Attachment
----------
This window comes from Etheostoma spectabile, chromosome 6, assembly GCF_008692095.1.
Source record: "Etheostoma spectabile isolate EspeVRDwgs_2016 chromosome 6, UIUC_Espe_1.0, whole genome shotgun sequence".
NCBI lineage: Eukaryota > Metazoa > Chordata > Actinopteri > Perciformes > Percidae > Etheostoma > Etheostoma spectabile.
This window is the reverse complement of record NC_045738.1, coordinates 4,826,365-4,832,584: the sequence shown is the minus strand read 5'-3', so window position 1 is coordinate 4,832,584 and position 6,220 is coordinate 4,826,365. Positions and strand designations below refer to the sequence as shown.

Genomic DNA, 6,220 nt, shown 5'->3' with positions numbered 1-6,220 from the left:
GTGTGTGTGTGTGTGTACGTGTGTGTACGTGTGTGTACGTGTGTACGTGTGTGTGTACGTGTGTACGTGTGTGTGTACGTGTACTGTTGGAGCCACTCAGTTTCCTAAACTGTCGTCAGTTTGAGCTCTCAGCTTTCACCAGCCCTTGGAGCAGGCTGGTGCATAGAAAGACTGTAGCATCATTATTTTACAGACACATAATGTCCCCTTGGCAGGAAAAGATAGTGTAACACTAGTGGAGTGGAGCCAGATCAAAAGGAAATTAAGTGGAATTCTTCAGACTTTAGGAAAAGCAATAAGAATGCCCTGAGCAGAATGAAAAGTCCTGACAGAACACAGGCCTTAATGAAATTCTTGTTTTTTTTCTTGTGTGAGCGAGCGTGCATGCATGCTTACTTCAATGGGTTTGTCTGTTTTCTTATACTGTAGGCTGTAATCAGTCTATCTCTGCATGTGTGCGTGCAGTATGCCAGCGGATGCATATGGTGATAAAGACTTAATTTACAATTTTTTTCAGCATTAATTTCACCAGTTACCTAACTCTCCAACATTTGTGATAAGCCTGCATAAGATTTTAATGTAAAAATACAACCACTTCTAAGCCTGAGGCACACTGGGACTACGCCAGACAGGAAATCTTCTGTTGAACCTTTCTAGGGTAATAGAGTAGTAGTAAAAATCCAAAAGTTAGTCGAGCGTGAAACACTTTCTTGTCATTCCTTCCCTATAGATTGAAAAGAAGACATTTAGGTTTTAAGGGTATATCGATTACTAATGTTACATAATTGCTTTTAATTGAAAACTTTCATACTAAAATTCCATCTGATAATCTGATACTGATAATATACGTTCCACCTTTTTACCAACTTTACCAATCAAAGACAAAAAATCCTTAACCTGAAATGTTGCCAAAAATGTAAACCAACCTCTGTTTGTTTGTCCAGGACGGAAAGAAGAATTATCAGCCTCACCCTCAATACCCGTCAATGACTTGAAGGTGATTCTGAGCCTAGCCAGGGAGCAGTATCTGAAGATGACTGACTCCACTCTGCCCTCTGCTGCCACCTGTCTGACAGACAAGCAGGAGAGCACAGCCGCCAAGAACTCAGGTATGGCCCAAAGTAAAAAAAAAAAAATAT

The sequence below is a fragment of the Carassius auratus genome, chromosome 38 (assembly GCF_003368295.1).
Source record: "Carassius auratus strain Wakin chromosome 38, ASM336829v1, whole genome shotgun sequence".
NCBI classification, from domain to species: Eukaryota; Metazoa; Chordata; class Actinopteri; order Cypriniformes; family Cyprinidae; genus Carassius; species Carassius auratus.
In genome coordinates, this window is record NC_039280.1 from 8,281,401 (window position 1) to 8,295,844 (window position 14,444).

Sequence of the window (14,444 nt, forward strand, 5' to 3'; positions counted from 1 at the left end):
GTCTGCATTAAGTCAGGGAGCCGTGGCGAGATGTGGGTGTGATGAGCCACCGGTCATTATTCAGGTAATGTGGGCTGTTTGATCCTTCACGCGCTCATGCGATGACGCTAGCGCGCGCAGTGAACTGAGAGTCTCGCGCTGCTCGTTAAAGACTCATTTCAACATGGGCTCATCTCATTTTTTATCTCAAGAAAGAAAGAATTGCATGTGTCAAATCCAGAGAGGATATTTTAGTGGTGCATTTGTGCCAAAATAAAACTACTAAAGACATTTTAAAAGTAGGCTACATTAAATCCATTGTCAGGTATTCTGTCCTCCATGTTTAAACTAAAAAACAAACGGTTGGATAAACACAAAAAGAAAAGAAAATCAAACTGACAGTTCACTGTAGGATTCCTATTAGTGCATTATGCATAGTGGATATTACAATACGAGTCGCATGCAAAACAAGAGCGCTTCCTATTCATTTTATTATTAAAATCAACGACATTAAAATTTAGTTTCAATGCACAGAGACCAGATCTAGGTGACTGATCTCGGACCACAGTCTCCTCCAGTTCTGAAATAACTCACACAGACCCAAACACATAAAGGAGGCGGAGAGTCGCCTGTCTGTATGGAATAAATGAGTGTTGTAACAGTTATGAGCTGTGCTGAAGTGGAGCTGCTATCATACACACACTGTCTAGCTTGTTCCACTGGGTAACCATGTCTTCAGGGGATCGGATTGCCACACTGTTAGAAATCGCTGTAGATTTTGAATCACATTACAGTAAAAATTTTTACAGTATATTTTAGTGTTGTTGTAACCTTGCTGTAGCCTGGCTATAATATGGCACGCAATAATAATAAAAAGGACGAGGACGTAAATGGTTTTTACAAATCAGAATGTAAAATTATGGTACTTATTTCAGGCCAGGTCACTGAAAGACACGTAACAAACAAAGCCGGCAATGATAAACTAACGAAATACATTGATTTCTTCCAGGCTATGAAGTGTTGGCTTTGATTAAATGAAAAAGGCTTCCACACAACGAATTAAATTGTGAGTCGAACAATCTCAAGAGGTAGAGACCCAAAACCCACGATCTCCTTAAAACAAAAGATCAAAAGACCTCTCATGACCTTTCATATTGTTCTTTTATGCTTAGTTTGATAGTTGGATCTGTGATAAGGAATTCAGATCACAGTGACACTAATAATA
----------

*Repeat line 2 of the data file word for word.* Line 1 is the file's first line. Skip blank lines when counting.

Source record: "Etheostoma spectabile isolate EspeVRDwgs_2016 chromosome 6, UIUC_Espe_1.0, whole genome shotgun sequence".